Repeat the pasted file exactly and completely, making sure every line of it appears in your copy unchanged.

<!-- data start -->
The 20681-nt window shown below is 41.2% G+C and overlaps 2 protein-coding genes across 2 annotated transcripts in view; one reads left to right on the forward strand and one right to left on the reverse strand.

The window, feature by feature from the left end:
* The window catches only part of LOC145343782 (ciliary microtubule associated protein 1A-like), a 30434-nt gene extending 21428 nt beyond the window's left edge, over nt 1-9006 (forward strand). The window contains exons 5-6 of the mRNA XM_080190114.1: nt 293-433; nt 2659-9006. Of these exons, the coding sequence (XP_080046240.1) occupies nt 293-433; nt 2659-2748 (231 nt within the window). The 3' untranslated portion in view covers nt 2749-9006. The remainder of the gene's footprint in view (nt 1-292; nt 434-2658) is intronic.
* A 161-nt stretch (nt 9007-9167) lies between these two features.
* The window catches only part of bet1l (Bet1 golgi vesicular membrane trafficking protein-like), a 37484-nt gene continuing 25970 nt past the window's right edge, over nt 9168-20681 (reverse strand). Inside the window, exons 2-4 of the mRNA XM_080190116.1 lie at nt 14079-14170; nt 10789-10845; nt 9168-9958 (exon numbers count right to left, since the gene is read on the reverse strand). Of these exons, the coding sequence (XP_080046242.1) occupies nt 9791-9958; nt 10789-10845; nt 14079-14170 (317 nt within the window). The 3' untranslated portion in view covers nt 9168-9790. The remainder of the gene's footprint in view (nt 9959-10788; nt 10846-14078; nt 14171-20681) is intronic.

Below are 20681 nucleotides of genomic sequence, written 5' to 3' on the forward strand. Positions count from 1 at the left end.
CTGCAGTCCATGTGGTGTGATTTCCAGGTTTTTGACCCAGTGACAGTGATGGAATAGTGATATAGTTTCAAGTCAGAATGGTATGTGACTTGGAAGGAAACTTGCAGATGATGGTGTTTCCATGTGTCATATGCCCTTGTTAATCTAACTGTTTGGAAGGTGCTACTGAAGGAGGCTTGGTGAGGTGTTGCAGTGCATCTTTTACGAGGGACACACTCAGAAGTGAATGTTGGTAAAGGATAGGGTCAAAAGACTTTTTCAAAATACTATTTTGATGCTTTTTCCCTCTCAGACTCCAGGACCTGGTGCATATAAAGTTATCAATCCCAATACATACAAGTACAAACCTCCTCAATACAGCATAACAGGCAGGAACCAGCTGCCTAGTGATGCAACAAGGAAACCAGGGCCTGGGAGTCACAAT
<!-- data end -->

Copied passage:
The 20681-nt window shown below is 41.2% G+C and overlaps 2 protein-coding genes across 2 annotated transcripts in view; one reads left to right on the forward strand and one right to left on the reverse strand.

The window, feature by feature from the left end:
* The window catches only part of LOC145343782 (ciliary microtubule associated protein 1A-like), a 30434-nt gene extending 21428 nt beyond the window's left edge, over nt 1-9006 (forward strand). The window contains exons 5-6 of the mRNA XM_080190114.1: nt 293-433; nt 2659-9006. Of these exons, the coding sequence (XP_080046240.1) occupies nt 293-433; nt 2659-2748 (231 nt within the window). The 3' untranslated portion in view covers nt 2749-9006. The remainder of the gene's footprint in view (nt 1-292; nt 434-2658) is intronic.
* A 161-nt stretch (nt 9007-9167) lies between these two features.
* The window catches only part of bet1l (Bet1 golgi vesicular membrane trafficking protein-like), a 37484-nt gene continuing 25970 nt past the window's right edge, over nt 9168-20681 (reverse strand). Inside the window, exons 2-4 of the mRNA XM_080190116.1 lie at nt 14079-14170; nt 10789-10845; nt 9168-9958 (exon numbers count right to left, since the gene is read on the reverse strand). Of these exons, the coding sequence (XP_080046242.1) occupies nt 9791-9958; nt 10789-10845; nt 14079-14170 (317 nt within the window). The 3' untranslated portion in view covers nt 9168-9790. The remainder of the gene's footprint in view (nt 9959-10788; nt 10846-14078; nt 14171-20681) is intronic.

Below are 20681 nucleotides of genomic sequence, written 5' to 3' on the forward strand. Positions count from 1 at the left end.
CTGCAGTCCATGTGGTGTGATTTCCAGGTTTTTGACCCAGTGACAGTGATGGAATAGTGATATAGTTTCAAGTCAGAATGGTATGTGACTTGGAAGGAAACTTGCAGATGATGGTGTTTCCATGTGTCATATGCCCTTGTTAATCTAACTGTTTGGAAGGTGCTACTGAAGGAGGCTTGGTGAGGTGTTGCAGTGCATCTTTTACGAGGGACACACTCAGAAGTGAATGTTGGTAAAGGATAGGGTCAAAAGACTTTTTCAAAATACTATTTTGATGCTTTTTCCCTCTCAGACTCCAGGACCTGGTGCATATAAAGTTATCAATCCCAATACATACAAGTACAAACCTCCTCAATACAGCATAACAGGCAGGAACCAGCTGCCTAGTGATGCAACAAGGAAACCAGGGCCTGGGAGTCACAAT